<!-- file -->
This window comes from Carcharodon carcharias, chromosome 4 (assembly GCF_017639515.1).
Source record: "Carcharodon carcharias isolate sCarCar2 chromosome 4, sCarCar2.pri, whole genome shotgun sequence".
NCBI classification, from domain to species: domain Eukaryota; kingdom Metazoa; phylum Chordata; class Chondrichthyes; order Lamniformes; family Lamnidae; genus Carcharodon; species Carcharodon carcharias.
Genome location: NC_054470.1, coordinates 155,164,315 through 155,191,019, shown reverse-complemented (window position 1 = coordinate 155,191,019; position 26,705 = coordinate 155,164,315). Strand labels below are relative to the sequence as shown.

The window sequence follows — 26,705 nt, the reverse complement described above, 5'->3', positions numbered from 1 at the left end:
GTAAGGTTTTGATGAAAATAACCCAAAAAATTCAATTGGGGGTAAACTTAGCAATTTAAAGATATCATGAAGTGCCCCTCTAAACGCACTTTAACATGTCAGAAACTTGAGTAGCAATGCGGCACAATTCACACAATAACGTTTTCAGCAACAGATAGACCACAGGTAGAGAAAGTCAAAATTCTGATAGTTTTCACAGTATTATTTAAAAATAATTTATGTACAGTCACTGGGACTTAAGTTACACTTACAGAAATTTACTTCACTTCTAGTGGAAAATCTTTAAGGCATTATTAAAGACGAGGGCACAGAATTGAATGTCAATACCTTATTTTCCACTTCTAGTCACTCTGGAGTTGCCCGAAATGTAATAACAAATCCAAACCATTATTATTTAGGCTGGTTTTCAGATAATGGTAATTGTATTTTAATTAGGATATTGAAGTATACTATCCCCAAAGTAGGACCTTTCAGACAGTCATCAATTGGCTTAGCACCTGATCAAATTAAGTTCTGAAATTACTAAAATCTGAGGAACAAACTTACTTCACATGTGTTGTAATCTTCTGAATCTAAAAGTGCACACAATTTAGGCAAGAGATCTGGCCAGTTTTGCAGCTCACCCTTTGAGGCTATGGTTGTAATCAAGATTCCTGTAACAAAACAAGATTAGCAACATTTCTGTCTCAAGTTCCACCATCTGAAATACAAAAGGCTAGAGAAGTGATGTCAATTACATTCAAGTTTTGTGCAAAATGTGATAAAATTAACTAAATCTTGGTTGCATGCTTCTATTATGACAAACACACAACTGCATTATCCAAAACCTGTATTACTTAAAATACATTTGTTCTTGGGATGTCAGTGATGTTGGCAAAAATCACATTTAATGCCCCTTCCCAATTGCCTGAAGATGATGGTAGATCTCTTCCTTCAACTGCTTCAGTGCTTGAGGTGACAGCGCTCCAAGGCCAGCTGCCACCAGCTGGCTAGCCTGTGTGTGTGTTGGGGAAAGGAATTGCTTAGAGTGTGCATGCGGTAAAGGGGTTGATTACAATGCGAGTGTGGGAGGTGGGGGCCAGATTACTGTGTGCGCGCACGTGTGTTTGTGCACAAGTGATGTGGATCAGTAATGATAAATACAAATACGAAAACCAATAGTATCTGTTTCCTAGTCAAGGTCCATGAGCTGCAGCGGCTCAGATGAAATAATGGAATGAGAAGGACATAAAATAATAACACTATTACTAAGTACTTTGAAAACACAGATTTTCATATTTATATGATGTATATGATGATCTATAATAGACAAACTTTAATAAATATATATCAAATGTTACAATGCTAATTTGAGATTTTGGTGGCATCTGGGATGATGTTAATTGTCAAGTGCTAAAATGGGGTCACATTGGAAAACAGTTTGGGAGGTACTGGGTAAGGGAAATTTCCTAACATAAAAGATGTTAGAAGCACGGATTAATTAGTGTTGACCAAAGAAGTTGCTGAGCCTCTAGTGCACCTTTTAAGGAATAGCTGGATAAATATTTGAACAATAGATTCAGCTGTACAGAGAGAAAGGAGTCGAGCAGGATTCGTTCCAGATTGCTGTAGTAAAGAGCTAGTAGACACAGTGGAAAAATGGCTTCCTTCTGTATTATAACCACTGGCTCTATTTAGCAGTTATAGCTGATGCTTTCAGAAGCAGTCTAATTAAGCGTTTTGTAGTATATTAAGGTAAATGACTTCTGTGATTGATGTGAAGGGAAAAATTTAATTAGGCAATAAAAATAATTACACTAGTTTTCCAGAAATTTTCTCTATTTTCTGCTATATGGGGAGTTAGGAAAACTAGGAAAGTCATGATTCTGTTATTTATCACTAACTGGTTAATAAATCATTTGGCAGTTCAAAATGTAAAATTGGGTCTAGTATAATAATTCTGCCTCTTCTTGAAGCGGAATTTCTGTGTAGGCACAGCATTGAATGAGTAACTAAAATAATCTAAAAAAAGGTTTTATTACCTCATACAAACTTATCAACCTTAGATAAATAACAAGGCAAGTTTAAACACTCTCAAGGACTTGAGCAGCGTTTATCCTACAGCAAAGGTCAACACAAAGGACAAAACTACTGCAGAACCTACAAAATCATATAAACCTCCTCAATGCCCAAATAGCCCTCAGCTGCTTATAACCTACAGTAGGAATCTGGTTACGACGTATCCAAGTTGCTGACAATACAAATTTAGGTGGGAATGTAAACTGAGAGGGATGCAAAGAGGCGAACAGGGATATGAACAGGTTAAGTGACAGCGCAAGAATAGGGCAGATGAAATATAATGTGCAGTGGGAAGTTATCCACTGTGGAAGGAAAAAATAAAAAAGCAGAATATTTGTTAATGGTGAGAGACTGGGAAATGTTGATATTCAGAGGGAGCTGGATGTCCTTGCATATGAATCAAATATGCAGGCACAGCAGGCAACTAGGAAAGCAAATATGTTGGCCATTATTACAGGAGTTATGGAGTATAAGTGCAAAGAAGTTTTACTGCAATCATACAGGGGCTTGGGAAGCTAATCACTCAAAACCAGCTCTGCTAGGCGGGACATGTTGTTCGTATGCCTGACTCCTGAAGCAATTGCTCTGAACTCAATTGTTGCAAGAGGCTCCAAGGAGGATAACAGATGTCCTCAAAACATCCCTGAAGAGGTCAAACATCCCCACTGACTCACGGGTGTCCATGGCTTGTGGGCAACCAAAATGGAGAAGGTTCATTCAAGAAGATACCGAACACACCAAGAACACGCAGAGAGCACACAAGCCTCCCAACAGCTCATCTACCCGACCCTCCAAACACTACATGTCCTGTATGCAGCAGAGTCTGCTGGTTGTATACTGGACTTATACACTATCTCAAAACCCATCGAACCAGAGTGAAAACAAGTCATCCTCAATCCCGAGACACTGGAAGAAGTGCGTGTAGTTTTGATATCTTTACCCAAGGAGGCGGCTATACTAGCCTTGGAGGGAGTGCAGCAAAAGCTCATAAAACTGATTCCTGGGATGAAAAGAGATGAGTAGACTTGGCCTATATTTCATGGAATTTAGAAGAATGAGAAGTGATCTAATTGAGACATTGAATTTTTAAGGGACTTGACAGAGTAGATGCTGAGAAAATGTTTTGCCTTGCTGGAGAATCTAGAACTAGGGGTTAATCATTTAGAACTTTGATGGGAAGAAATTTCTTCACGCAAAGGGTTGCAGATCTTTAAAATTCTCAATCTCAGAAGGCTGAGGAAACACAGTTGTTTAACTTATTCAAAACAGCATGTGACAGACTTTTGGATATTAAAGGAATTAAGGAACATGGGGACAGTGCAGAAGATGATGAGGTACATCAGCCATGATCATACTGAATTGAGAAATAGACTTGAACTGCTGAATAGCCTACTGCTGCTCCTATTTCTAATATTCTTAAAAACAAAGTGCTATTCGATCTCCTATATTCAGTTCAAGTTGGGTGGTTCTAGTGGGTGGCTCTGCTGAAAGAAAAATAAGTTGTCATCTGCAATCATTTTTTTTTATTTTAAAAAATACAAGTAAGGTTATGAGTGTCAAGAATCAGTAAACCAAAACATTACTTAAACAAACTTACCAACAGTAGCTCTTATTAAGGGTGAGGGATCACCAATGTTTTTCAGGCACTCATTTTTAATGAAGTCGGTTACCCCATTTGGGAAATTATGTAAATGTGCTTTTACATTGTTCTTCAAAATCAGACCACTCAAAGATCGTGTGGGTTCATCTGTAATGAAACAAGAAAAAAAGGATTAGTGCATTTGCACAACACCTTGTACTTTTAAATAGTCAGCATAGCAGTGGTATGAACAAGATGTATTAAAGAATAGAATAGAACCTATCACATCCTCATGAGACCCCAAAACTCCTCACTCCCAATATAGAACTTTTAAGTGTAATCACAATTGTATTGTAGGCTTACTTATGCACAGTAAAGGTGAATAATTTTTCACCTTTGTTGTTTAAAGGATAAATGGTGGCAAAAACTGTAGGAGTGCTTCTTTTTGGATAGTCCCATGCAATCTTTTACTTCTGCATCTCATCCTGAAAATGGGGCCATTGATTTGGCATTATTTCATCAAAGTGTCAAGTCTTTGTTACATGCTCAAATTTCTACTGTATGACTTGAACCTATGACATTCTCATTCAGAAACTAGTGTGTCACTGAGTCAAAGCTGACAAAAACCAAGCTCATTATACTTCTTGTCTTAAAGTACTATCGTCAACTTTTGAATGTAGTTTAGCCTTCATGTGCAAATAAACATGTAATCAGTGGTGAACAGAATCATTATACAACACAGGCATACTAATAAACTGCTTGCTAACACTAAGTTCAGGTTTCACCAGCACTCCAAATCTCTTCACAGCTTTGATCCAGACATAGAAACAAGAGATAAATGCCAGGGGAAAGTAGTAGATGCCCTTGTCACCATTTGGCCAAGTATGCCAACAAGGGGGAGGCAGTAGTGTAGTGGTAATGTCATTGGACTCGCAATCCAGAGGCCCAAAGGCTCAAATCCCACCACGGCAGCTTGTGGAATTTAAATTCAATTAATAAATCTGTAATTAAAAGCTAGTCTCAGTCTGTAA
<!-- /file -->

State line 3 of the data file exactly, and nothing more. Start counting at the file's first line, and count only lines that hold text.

NCBI classification, from domain to species: domain Eukaryota; kingdom Metazoa; phylum Chordata; class Chondrichthyes; order Lamniformes; family Lamnidae; genus Carcharodon; species Carcharodon carcharias.